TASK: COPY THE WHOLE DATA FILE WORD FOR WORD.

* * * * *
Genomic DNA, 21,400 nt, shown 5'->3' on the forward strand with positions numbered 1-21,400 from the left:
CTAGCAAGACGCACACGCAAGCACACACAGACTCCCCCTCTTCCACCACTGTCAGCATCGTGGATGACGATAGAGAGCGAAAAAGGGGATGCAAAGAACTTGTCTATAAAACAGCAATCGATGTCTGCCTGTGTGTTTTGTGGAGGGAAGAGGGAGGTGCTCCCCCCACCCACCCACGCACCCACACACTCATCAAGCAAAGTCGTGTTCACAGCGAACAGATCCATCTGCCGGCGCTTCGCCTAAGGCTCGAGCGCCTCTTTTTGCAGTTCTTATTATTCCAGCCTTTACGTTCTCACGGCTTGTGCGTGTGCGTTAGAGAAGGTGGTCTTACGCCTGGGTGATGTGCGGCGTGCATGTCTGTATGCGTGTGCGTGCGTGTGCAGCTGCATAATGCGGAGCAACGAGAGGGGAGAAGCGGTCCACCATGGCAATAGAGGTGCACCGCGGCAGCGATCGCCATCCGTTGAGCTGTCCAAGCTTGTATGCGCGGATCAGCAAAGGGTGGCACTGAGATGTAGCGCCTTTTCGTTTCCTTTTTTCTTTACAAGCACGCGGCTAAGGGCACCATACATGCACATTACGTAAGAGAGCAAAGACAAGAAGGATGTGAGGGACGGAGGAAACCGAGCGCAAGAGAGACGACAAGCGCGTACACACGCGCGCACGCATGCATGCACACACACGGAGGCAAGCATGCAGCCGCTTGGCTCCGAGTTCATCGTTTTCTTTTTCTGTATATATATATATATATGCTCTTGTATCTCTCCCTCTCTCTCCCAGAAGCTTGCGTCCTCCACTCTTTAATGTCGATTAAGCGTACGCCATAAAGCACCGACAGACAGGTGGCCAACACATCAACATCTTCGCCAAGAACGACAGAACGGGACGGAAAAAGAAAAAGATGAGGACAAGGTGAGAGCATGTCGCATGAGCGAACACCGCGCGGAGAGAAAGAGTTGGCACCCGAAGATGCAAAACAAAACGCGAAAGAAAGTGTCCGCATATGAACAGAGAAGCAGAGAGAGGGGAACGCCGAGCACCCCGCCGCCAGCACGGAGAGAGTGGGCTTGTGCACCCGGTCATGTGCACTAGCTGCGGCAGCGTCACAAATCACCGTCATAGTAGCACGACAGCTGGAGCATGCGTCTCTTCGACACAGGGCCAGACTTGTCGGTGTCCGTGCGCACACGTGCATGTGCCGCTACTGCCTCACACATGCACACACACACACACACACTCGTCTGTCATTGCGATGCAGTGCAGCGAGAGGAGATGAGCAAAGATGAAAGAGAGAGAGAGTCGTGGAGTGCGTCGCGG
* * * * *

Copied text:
Genomic DNA, 21,400 nt, shown 5'->3' on the forward strand with positions numbered 1-21,400 from the left:
CTAGCAAGACGCACACGCAAGCACACACAGACTCCCCCTCTTCCACCACTGTCAGCATCGTGGATGACGATAGAGAGCGAAAAAGGGGATGCAAAGAACTTGTCTATAAAACAGCAATCGATGTCTGCCTGTGTGTTTTGTGGAGGGAAGAGGGAGGTGCTCCCCCCACCCACCCACGCACCCACACACTCATCAAGCAAAGTCGTGTTCACAGCGAACAGATCCATCTGCCGGCGCTTCGCCTAAGGCTCGAGCGCCTCTTTTTGCAGTTCTTATTATTCCAGCCTTTACGTTCTCACGGCTTGTGCGTGTGCGTTAGAGAAGGTGGTCTTACGCCTGGGTGATGTGCGGCGTGCATGTCTGTATGCGTGTGCGTGCGTGTGCAGCTGCATAATGCGGAGCAACGAGAGGGGAGAAGCGGTCCACCATGGCAATAGAGGTGCACCGCGGCAGCGATCGCCATCCGTTGAGCTGTCCAAGCTTGTATGCGCGGATCAGCAAAGGGTGGCACTGAGATGTAGCGCCTTTTCGTTTCCTTTTTTCTTTACAAGCACGCGGCTAAGGGCACCATACATGCACATTACGTAAGAGAGCAAAGACAAGAAGGATGTGAGGGACGGAGGAAACCGAGCGCAAGAGAGACGACAAGCGCGTACACACGCGCGCACGCATGCATGCACACACACGGAGGCAAGCATGCAGCCGCTTGGCTCCGAGTTCATCGTTTTCTTTTTCTGTATATATATATATATATGCTCTTGTATCTCTCCCTCTCTCTCCCAGAAGCTTGCGTCCTCCACTCTTTAATGTCGATTAAGCGTACGCCATAAAGCACCGACAGACAGGTGGCCAACACATCAACATCTTCGCCAAGAACGACAGAACGGGACGGAAAAAGAAAAAGATGAGGACAAGGTGAGAGCATGTCGCATGAGCGAACACCGCGCGGAGAGAAAGAGTTGGCACCCGAAGATGCAAAACAAAACGCGAAAGAAAGTGTCCGCATATGAACAGAGAAGCAGAGAGAGGGGAACGCCGAGCACCCCGCCGCCAGCACGGAGAGAGTGGGCTTGTGCACCCGGTCATGTGCACTAGCTGCGGCAGCGTCACAAATCACCGTCATAGTAGCACGACAGCTGGAGCATGCGTCTCTTCGACACAGGGCCAGACTTGTCGGTGTCCGTGCGCACACGTGCATGTGCCGCTACTGCCTCACACATGCACACACACACACACACACTCGTCTGTCATTGCGATGCAGTGCAGCGAGAGGAGATGAGCAAAGATGAAAGAGAGAGAGAGTCGTGGAGTGCGTCGCGG